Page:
Are you looking to become an inventory control manager? We don't blame you! The job is interesting, important, and the pay isn't bad either.
We can answer any questions you have and help you make an informed decision about the job.
Read on for an overview of what an inventory manager is, their normal tasks, required skills, and how much they're paid.
What Is an Inventory Control Manager?
Inventory control managers are in charge of all aspects of inventory management process and inventory control. They are a vital part of a company's management team and are responsible for warehouse operations and inventory tracking. The inventory control manager should have the proper knowledge of how to calculate ending inventory.
Inventory Control Manager Salary
The average salary for an inventory control manager is $60,643. To ensure the most accurate number, we took the average inventory control manager salary from the five largest nationwide employment websites.
Given that number combined with the fact that inventory control manager duties take an average of 40 hours per week, inventory control managers make an average of $29.16 an hour. They have a lot of responsibility in keeping the warehouse operational.
Here’s the data we used:
At Home Inventory Control Manager Salary
The average salary for an at-home inventory control manager is $47,557. There is less information regarding this career as it is relatively new. As such, his number is an average salary from two of the largest nationwide employment websites.
At-home inventory control manager's duties are essentially the same as their in-person counterparts. However, the compensation is lower due to the remote nature of the job. At-home inventory control manager duties take an average of 40 hours per week, so they make an average of $22.86 an hour.
Inventory Control Manager Job Description
Inventory control managers are responsible for every aspect of inventory management. This includes everything from inventory tracking to conducting an inventory audit to inventory maintenance and more. They must also manage and direct warehouse personnel.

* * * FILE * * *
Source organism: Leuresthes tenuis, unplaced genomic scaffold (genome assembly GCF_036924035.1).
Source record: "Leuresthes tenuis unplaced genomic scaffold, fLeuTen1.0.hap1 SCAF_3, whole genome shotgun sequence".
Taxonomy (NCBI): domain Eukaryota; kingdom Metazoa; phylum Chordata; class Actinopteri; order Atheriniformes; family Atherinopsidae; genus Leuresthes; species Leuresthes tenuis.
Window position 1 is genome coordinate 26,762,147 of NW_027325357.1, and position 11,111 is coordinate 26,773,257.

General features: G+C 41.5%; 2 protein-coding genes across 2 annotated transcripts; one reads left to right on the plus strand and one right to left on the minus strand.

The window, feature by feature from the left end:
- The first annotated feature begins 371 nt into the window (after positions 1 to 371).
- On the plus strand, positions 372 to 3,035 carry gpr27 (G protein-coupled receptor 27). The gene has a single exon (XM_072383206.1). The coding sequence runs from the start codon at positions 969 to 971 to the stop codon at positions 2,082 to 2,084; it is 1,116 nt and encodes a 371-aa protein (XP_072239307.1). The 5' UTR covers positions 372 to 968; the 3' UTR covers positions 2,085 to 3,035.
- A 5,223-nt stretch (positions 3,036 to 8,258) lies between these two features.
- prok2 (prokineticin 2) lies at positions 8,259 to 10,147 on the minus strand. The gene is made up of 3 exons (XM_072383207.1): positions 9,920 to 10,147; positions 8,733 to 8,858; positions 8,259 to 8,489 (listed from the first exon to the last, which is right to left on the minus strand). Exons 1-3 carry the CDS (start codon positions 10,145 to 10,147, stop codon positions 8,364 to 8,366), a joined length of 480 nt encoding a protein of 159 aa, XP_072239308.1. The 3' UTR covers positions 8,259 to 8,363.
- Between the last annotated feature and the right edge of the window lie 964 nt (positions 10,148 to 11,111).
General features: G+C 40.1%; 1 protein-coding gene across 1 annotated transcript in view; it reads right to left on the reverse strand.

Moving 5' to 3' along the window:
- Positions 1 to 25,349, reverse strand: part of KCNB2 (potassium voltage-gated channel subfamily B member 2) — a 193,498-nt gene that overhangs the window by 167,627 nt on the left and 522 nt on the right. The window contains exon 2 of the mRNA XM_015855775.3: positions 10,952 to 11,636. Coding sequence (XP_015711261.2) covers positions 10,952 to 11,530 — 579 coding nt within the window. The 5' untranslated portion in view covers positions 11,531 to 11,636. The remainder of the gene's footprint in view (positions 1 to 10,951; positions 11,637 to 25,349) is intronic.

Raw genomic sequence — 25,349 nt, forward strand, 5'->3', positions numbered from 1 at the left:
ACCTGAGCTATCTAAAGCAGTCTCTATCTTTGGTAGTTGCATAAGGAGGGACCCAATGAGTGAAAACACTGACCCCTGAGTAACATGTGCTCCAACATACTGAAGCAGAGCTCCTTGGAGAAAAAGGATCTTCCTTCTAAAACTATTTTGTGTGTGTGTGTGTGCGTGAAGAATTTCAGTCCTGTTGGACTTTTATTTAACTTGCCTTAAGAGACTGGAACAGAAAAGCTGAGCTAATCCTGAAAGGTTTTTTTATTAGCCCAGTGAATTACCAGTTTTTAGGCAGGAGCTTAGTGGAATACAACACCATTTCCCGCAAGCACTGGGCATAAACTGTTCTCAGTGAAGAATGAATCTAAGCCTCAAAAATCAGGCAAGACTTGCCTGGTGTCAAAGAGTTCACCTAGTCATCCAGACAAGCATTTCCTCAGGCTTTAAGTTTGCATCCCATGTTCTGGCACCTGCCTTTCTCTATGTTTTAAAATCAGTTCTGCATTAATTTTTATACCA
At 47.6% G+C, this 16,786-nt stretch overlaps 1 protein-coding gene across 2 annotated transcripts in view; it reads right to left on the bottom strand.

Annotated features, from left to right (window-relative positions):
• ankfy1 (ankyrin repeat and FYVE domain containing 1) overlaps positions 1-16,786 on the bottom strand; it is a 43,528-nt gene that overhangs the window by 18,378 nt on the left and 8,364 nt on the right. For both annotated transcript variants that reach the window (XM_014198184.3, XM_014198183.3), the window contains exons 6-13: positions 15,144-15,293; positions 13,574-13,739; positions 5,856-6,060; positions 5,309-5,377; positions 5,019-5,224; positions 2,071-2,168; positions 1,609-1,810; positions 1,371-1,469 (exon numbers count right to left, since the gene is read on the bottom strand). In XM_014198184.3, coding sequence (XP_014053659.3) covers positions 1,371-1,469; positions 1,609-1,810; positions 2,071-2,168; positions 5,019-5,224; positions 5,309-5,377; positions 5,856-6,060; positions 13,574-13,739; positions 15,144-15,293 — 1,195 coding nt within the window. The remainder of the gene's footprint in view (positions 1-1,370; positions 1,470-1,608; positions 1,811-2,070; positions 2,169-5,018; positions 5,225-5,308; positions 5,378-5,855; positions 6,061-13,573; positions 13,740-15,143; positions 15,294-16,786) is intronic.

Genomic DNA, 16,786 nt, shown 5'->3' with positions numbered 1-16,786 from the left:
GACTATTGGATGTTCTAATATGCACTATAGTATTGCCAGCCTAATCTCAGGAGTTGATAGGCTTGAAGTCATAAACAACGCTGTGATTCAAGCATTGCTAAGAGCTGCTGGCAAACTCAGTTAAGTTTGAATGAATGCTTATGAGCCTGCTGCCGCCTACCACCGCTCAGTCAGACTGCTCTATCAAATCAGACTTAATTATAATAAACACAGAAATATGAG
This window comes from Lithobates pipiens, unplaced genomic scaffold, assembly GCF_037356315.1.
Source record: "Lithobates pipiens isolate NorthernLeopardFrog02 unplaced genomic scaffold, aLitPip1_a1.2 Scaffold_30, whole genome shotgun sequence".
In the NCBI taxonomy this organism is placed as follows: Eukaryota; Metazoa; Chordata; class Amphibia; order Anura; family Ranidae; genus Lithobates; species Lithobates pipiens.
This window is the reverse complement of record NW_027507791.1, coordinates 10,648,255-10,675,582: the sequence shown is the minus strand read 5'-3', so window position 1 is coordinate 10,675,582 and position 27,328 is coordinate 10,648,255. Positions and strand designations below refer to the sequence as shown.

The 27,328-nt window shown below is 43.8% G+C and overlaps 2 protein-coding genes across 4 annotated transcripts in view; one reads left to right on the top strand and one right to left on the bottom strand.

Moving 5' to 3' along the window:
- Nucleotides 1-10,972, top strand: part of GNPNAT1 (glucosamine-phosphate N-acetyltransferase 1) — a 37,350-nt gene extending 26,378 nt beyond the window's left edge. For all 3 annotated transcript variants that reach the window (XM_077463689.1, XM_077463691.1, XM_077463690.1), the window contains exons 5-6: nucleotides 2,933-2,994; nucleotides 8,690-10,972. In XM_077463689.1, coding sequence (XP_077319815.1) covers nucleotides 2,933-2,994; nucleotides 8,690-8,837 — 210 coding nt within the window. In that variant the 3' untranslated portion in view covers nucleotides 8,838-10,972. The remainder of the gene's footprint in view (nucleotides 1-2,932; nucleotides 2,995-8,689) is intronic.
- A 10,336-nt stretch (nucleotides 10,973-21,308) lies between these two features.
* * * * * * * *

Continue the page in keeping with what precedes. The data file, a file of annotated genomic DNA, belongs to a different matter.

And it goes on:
5 Important Inventory Control Manager Skills
Due to the varied nature of this role, inventory control managers must have a wide variety of skills.
Here are the five most important skills:
- Leadership. Inventory control managers are in charge of a number of employees who work with inventory. They need to be able to lead by example, resolve conflict, and take decisive action.
- Problem solving. There are many issues that may arise like inventory shrinkage, dead stock (see dead stock meaning), or missing product. Inventory control managers need to be able to quickly and efficiently find solutions.
- Data analysis. Inventory is built around data. It is used to calculate reorder point (use our reorder point formula), lead time (what is lead time?), economic order quantity, and more. A good inventory control manager makes informed, data-driven decisions to help the business grow.
- Organization. A disorganized warehouse is more of a liability than an asset. It's highly important for an inventory control manager to maintain order and optimize processes. An efficient warehouse typically has each product organized by the SKU number and product characteristics.
- Attention to detail. Every mistake comes with a price. A manager with an eye for detail can avoid most mistakes and save the company money. This also includes paying attention to detail when using the inventory turnover formula and inventory days formula.
Inventory Supervisor Responsibilities
Inventory control managers may also be called inventory supervisors. This is because the majority of their responsibilities are regarding inventory.